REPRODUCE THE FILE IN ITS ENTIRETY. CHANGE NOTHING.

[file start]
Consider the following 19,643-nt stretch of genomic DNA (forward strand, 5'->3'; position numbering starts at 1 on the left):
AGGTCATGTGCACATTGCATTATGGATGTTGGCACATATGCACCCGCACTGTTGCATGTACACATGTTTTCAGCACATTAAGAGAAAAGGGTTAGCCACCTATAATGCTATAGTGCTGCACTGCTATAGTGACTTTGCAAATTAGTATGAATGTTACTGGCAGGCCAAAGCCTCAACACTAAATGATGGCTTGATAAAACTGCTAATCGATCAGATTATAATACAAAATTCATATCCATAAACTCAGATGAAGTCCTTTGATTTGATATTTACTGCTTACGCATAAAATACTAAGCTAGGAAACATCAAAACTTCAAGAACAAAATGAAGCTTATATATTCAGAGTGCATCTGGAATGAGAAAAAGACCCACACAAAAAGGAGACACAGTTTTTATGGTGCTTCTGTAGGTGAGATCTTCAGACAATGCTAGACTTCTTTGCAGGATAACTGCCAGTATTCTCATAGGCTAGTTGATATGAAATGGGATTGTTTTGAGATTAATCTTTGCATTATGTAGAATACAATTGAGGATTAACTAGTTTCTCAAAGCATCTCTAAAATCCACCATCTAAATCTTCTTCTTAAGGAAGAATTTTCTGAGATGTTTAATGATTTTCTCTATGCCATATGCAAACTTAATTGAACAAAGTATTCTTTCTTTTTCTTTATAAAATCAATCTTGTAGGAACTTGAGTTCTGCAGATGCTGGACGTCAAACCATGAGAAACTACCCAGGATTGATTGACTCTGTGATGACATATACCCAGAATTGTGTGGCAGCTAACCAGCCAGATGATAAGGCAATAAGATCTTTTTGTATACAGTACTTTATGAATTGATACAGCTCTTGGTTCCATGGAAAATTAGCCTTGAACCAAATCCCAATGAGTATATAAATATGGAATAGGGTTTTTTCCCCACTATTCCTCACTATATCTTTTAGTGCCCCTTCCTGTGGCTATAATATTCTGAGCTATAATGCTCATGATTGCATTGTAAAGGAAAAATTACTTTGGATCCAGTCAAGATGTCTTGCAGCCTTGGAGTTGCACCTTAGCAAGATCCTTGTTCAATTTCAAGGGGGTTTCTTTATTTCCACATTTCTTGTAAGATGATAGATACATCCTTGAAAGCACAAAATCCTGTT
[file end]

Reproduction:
Consider the following 19,643-nt stretch of genomic DNA (forward strand, 5'->3'; position numbering starts at 1 on the left):
AGGTCATGTGCACATTGCATTATGGATGTTGGCACATATGCACCCGCACTGTTGCATGTACACATGTTTTCAGCACATTAAGAGAAAAGGGTTAGCCACCTATAATGCTATAGTGCTGCACTGCTATAGTGACTTTGCAAATTAGTATGAATGTTACTGGCAGGCCAAAGCCTCAACACTAAATGATGGCTTGATAAAACTGCTAATCGATCAGATTATAATACAAAATTCATATCCATAAACTCAGATGAAGTCCTTTGATTTGATATTTACTGCTTACGCATAAAATACTAAGCTAGGAAACATCAAAACTTCAAGAACAAAATGAAGCTTATATATTCAGAGTGCATCTGGAATGAGAAAAAGACCCACACAAAAAGGAGACACAGTTTTTATGGTGCTTCTGTAGGTGAGATCTTCAGACAATGCTAGACTTCTTTGCAGGATAACTGCCAGTATTCTCATAGGCTAGTTGATATGAAATGGGATTGTTTTGAGATTAATCTTTGCATTATGTAGAATACAATTGAGGATTAACTAGTTTCTCAAAGCATCTCTAAAATCCACCATCTAAATCTTCTTCTTAAGGAAGAATTTTCTGAGATGTTTAATGATTTTCTCTATGCCATATGCAAACTTAATTGAACAAAGTATTCTTTCTTTTTCTTTATAAAATCAATCTTGTAGGAACTTGAGTTCTGCAGATGCTGGACGTCAAACCATGAGAAACTACCCAGGATTGATTGACTCTGTGATGACATATACCCAGAATTGTGTGGCAGCTAACCAGCCAGATGATAAGGCAATAAGATCTTTTTGTATACAGTACTTTATGAATTGATACAGCTCTTGGTTCCATGGAAAATTAGCCTTGAACCAAATCCCAATGAGTATATAAATATGGAATAGGGTTTTTTCCCCACTATTCCTCACTATATCTTTTAGTGCCCCTTCCTGTGGCTATAATATTCTGAGCTATAATGCTCATGATTGCATTGTAAAGGAAAAATTACTTTGGATCCAGTCAAGATGTCTTGCAGCCTTGGAGTTGCACCTTAGCAAGATCCTTGTTCAATTTCAAGGGGGTTTCTTTATTTCCACATTTCTTGTAAGATGATAGATACATCCTTGAAAGCACAAAATCCTGTT